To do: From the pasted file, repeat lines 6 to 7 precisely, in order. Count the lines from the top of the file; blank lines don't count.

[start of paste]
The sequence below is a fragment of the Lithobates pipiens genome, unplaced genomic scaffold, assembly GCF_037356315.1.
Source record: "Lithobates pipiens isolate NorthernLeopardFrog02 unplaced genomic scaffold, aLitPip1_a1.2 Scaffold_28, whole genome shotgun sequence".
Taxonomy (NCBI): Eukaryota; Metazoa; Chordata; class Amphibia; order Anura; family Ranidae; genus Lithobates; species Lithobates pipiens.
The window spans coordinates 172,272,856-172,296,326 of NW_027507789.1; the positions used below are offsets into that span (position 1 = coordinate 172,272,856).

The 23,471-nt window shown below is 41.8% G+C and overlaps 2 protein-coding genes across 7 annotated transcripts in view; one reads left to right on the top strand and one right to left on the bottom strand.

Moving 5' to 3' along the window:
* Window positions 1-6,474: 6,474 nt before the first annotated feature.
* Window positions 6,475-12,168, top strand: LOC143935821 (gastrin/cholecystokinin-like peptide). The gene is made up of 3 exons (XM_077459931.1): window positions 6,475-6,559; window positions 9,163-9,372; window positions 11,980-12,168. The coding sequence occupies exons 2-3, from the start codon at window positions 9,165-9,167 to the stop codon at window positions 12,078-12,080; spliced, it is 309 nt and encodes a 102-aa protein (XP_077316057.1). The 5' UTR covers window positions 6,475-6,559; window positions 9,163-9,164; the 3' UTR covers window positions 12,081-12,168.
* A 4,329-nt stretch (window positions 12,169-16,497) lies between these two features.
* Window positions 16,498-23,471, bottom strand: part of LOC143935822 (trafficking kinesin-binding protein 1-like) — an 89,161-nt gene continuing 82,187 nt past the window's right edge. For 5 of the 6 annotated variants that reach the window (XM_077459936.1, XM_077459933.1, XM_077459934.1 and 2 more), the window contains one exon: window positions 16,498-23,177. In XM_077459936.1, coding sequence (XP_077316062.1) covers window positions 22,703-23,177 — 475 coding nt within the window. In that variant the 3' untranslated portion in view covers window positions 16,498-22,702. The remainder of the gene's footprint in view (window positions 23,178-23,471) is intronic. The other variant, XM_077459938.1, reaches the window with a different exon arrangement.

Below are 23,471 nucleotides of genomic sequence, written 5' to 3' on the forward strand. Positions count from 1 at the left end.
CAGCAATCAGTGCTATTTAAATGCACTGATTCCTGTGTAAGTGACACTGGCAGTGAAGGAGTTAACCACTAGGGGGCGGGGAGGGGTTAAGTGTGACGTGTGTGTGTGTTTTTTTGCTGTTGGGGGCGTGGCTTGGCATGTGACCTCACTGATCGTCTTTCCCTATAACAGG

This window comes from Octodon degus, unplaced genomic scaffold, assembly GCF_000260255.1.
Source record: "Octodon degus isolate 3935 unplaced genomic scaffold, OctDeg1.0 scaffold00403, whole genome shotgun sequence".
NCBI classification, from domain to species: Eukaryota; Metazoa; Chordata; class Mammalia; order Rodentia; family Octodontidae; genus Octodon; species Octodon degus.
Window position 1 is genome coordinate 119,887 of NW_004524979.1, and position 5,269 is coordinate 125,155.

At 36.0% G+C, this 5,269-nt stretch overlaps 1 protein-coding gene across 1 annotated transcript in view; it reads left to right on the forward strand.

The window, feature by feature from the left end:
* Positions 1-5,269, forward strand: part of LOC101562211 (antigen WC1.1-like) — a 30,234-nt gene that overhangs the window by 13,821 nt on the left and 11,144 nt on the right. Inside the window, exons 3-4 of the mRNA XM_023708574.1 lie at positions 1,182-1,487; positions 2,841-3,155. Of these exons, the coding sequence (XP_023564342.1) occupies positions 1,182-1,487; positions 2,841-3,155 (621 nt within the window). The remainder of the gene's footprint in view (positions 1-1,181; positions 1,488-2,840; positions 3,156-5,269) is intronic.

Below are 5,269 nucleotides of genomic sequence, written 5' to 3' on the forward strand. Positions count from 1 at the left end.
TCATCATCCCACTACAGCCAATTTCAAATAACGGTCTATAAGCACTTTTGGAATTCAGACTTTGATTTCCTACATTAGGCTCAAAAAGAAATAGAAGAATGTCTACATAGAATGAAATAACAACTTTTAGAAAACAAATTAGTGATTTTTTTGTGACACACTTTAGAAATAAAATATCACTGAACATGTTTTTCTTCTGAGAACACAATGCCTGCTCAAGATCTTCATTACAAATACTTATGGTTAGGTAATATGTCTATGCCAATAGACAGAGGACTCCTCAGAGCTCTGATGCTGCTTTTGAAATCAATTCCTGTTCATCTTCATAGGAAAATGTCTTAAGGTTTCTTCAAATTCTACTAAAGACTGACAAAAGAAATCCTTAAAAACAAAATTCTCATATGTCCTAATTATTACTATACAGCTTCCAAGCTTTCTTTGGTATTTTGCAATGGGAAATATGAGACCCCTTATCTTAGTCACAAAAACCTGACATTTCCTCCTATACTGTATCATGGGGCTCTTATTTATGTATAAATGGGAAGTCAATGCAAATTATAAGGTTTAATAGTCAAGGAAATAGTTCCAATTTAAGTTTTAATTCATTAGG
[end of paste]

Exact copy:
Moving 5' to 3' along the window:
* Window positions 1-6,474: 6,474 nt before the first annotated feature.